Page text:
The rains continued.
I have never experienced weather like this in a country that does not have a monsoon season. For three straight days, fat, insatiable, gluttonous droplets were spat out of the oppressive sky. And Buenos Aires wasn’t just wet it was also cold. Ollie and I spent a day attempting to explore Puerto Madero, the business district, but we struggled to find the art gallery that we were looking for let alone keep our eyes open against the onslaught of rain and had no choice but to eat at McDonalds as all the other restaurants were too expensive. I must admit though, I do love a good Maccy D so I wasn’t complaining too much. We finally managed to find the Amalia Lacroze de Fortabat gallery, which was stunning. But our day was further dampened back at the hostel when I managed to melt my flip-flops whilst warming my feet next to the electric heater.
After our failed day, the next morning we were up early, sporting some terrible bites on our faces. We arrived in Recoleta, ready to see the famous Recoleta Cemetery, which we were told is a must-see. I tell myself that I am not superstitious but I’m still uncomfortable around graveyards so I wasn’t too keen on our visit. Additionally, Ollie and I were sceptical about how interesting a cemetery could be anyway.
We discovered that it was an intriguing and eerily beautiful place. It turns out, if you are rich and Catholic, you can afford to be ostentatious in death. We took in the hushed atmosphere, the grandiose marble-walled alleys and the mourning angel statues. Numerous cats lurked in and out of the tombs like shadows. The most expensive graves were spotless, polished and clearly looked after well. There were also smaller, ignored tombs at the edges of the compound next to the fencing separating the cemetery from the city. These vaults were dilapidated and full of withered leaves that hadn’t been raked away. It seems that there is even a discrepancy between the rich and the filthy rich. Supposedly, one can purchase a vault in this famed burial ground for approximately US $150,000.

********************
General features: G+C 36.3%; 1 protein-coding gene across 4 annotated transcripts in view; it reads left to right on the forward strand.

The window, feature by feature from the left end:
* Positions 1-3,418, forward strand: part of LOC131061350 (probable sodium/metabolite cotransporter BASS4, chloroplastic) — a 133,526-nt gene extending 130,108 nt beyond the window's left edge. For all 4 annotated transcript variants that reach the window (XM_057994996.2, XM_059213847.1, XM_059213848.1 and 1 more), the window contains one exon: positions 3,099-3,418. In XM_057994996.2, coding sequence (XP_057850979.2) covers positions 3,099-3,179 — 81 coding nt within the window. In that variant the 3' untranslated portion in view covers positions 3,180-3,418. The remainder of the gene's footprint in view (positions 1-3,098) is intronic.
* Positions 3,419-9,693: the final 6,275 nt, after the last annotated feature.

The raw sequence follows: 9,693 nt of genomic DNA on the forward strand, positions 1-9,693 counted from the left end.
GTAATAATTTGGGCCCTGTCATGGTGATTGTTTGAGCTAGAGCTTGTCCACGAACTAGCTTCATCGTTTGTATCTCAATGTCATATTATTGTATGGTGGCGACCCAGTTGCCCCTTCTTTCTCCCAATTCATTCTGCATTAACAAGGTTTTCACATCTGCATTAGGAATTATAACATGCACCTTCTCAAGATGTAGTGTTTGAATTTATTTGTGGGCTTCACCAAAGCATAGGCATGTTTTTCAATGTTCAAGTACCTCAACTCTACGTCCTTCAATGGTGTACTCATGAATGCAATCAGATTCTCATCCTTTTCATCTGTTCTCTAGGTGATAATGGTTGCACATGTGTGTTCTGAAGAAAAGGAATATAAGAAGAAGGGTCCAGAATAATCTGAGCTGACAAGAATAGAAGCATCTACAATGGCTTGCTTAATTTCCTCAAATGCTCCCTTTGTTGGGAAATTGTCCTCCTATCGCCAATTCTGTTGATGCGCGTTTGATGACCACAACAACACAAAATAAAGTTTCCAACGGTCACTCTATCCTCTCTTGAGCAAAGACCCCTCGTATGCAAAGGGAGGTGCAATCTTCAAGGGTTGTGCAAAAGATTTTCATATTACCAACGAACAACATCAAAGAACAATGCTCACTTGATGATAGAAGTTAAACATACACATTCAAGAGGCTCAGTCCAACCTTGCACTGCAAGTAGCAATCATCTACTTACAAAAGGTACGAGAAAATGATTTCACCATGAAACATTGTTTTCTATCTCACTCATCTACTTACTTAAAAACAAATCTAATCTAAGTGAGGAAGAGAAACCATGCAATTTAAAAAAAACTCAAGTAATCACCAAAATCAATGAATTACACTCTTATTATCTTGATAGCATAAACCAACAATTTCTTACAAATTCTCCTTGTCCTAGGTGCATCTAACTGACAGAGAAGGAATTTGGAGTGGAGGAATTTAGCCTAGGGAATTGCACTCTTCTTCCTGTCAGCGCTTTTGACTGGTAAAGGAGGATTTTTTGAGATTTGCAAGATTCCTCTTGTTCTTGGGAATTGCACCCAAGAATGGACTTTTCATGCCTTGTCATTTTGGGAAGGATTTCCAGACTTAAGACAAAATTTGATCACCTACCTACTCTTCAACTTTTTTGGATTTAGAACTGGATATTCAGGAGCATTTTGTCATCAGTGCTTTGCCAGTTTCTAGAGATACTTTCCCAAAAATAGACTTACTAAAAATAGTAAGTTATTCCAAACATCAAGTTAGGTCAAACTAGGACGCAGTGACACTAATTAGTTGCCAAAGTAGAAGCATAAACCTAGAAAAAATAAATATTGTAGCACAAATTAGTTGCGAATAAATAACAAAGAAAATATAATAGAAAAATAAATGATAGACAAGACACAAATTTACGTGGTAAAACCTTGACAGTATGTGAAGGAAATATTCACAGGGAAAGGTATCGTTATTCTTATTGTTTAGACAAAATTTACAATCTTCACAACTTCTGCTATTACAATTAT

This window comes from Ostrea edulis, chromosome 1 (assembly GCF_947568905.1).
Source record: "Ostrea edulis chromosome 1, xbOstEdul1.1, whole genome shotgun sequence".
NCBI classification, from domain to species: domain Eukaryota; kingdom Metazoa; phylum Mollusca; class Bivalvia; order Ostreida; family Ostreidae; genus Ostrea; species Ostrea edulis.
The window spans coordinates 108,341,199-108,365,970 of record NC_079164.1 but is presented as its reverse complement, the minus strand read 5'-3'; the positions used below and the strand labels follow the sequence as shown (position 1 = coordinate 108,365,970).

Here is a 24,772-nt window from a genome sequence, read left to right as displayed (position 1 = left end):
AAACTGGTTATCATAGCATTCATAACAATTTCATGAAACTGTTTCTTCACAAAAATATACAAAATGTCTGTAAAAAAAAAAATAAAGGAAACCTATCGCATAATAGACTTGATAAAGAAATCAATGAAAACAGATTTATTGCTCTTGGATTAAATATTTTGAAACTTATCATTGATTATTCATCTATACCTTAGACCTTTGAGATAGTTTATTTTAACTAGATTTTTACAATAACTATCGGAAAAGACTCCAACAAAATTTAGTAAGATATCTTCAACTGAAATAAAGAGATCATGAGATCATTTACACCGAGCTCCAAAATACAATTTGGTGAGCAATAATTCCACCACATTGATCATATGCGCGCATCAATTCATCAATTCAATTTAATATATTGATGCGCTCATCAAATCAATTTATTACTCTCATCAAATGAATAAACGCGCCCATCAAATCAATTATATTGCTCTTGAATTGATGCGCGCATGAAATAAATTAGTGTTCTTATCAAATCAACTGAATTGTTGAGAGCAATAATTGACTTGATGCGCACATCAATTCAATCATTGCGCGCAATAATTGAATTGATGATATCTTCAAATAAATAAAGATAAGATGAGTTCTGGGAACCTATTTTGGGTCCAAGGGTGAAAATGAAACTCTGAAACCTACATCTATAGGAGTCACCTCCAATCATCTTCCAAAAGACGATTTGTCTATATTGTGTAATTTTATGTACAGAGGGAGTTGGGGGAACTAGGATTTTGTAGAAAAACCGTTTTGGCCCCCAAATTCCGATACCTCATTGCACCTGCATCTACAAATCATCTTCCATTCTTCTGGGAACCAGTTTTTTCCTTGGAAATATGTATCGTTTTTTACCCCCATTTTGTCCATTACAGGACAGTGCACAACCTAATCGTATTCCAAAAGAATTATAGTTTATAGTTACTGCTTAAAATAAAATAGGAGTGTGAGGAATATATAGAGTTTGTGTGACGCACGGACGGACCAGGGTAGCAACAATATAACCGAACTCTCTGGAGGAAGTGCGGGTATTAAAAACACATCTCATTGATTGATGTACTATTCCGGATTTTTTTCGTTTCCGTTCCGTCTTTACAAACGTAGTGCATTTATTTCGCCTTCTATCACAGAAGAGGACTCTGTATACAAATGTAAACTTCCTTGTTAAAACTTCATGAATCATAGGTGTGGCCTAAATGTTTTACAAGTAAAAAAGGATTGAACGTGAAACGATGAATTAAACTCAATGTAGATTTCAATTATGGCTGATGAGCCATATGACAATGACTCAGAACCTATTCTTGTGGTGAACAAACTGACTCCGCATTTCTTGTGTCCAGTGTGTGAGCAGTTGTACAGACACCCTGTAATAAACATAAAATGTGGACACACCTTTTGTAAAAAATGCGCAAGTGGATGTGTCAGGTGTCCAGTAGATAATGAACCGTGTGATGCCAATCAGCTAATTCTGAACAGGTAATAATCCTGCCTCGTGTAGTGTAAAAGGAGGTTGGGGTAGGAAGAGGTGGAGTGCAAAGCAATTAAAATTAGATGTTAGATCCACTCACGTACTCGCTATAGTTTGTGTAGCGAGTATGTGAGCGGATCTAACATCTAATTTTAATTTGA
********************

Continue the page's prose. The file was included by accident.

The tomb of Evita Perón, the First Lady of Argentina from 1946 until her death in 1952, is also in Recoleta Cemetery. We searched for a long time to find her tomb, it is in an unexpectedly unexceptional location within the cemetery and relatively modest in comparison to some of the other graves. We only managed to discover it due to the small crowd of tourists standing around it. Evita was widely loved in Argentina and known as the ‘Spiritual Leader of the Nation’. She fought for women’s suffrage and for the poor and was given a state funeral, something usually saved for heads of state, showing just how important she was to the Argentine people.
After the cemetery, one of the highlights of the day was coming across our first West Highland Terrier of the trip – we were so overexcited that the owner of the dog was laughing at us. For anyone who doesn’t know me, I have a Westie at home that I talk about all the time. We also wandered through the leafy parks of Palermo where we were impressed (and made to feel slightly guilty) by the number of people exercising on the green.
I have mentioned before that online information in Buenos Aires was difficult to find and, if there was any, it was often inaccurate. Dodgy wifi connections didn’t help either. On our final night in Buenos Aires, the clouds finally cleared up and the rains ended! I planned for us to go salsa dancing in a local club as, according to my online source, Wednesdays are the best night for salsa. To my disappointment (and Ollie’s delight) we arrived at the club to find that it was most definitely closed. Apparently, according to the doorman in the hotel opposite, the club is open every day expect Wednesdays…
Nevertheless, we ended up finishing our few days in Buenos Aires in true Argentine fashion: bar hopping, eating steak and drinking lots of red wine.